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Reviews of Trouble the Living by Francesca Capossela

Trouble the Living

A Novel

by Francesca McDonnell Capossela

Trouble the Living by Francesca McDonnell Capossela X
Trouble the Living by Francesca McDonnell Capossela
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  • Paperback:
    Sep 2023, 303 pages


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Book Reviewed by:
Kim Kovacs
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About this Book

Book Summary

From Northern Ireland to Southern California and back―a mother and daughter confront the violence of the past in an enthralling novel about the possibility of love and redemption during the most transforming and unsettled times.

It's the final years of the Troubles in Northern Ireland, and Bríd and her sister, Ina, try to maintain a stable life in a divided country. Pushed by her mother's fanaticism and a family tragedy, Bríd joins the IRA and makes a devastating choice. Frightened and guilt ridden, she flees, leaving behind Ireland and her family for America.

Years later, her guilt and tragic history still buried, Bríd is an overprotective mother raising her sensitive daughter, Bernie, in Southern California. Growing up amid a different kind of social unrest, Bernie's need for independence and her exploration of her sexuality drive a wedge into their already-fragile relationship. When mother and daughter are forced to return to Northern Ireland, they both must confront the past, the present, and the women they've become.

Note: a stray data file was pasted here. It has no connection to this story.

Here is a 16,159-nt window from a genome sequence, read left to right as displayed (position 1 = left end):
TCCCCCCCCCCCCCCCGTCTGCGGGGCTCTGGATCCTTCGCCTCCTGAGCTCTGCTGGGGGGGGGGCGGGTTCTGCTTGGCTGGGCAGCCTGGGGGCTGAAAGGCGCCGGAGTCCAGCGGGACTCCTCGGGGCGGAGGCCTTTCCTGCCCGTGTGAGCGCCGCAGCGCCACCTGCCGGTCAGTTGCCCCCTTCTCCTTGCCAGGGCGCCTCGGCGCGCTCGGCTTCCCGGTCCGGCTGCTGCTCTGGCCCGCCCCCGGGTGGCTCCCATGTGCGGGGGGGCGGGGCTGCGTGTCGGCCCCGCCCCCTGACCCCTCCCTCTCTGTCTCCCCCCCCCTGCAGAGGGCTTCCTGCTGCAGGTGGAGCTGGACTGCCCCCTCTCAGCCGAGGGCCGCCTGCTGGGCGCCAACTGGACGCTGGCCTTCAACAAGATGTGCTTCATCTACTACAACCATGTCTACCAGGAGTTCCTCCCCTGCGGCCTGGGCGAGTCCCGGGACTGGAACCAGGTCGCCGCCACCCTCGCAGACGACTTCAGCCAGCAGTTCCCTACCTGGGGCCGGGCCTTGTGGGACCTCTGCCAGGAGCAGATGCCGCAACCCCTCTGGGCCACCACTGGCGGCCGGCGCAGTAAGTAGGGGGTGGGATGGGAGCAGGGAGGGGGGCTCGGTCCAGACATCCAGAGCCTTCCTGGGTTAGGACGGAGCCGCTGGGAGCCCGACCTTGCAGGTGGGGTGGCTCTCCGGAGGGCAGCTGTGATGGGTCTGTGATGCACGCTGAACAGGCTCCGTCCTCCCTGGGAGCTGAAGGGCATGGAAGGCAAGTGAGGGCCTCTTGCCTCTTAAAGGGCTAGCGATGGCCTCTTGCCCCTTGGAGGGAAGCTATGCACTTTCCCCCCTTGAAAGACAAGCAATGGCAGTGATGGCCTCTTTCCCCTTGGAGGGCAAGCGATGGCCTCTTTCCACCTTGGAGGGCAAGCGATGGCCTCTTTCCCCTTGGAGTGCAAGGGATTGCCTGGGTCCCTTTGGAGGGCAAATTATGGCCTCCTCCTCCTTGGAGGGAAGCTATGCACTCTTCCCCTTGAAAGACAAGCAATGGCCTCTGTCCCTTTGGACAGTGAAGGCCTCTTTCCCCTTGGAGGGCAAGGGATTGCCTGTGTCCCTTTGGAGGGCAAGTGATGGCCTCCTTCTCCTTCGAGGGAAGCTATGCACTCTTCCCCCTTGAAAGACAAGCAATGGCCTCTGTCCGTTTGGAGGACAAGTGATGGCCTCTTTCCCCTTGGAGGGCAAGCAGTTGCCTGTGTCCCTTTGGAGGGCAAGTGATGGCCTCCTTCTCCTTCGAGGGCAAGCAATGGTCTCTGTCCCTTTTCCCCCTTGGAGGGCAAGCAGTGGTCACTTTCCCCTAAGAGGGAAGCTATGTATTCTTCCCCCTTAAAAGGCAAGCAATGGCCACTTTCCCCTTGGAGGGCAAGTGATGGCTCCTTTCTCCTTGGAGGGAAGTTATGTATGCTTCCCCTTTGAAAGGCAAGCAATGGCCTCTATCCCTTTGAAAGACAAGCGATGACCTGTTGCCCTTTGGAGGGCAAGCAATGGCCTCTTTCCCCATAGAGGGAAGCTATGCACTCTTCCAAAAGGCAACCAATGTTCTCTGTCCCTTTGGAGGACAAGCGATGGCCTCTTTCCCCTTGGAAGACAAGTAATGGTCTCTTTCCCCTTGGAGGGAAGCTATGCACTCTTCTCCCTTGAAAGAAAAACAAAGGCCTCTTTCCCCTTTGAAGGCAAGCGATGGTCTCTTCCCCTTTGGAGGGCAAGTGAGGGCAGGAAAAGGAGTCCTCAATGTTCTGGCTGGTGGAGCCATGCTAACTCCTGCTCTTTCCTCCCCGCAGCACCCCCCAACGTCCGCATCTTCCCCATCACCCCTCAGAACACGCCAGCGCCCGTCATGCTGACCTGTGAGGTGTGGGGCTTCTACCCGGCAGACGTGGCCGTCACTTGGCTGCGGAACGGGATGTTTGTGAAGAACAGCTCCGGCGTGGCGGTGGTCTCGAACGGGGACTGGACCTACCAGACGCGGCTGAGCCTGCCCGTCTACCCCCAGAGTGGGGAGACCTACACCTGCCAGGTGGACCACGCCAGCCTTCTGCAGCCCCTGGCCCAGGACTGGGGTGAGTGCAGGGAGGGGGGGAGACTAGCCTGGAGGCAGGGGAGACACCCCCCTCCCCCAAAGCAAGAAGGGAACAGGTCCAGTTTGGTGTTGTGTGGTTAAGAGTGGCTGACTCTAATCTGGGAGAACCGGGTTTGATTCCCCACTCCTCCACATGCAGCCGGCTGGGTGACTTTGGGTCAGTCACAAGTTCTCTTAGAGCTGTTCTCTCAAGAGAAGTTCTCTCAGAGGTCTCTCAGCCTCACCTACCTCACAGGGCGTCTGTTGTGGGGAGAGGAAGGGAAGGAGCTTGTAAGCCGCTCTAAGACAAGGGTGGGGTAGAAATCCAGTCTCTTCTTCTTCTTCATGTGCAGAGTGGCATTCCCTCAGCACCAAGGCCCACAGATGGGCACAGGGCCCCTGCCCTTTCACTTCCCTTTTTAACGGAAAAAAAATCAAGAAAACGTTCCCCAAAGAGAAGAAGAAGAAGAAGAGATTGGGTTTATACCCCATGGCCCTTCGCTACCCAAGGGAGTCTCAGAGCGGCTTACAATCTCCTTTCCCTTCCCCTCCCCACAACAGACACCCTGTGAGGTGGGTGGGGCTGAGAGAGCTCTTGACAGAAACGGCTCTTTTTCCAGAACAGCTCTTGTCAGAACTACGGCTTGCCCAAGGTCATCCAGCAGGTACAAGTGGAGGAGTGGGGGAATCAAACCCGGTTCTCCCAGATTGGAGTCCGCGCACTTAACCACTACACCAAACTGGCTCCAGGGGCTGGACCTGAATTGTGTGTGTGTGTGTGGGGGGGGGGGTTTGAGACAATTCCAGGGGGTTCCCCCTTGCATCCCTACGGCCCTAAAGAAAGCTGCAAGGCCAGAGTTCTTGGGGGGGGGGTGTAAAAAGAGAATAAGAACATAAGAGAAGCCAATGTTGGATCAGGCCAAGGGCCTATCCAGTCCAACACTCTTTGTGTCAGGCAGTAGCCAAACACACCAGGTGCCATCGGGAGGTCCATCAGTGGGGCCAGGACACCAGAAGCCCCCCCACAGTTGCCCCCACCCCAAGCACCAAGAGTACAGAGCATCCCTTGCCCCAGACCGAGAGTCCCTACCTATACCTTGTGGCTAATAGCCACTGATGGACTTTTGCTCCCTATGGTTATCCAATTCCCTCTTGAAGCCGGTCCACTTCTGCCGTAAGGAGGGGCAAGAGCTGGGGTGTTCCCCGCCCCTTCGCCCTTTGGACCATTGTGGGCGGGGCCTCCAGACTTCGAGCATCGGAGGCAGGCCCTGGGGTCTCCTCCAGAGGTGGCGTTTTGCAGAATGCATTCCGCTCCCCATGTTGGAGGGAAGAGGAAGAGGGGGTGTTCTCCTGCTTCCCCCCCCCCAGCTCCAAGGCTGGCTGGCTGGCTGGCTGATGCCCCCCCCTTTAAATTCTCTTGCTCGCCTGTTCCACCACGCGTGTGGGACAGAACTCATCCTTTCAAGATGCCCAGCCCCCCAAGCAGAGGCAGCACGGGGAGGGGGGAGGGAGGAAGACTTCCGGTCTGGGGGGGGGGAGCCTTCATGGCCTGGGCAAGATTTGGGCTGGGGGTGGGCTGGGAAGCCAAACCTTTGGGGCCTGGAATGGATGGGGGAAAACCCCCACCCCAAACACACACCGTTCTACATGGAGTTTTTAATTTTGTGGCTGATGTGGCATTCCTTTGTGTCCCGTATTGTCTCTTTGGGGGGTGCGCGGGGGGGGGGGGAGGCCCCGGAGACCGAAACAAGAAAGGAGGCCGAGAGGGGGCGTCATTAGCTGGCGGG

As they navigate their troubled legacies, mother and daughter untangle the threads of love, violence, and secrets that formed them―and that will stubbornly, beautifully, bind them forever.

Chapter One

1997, County Tyrone, Northern Ireland

On the first sunny day in April, when the world smelled as clean as water tastes, Ma took us to see the border.

"No boys allowed," she said, closing the door of the blue station wagon in our brother Tad's face. She had told Ina and me that we were going shopping for the wedding. In the back seat, Ina wore a bright-yellow turtleneck, her hair pinned like a halo on top of her head. She had a pimple below her left nostril; in every other regard, she was perfect.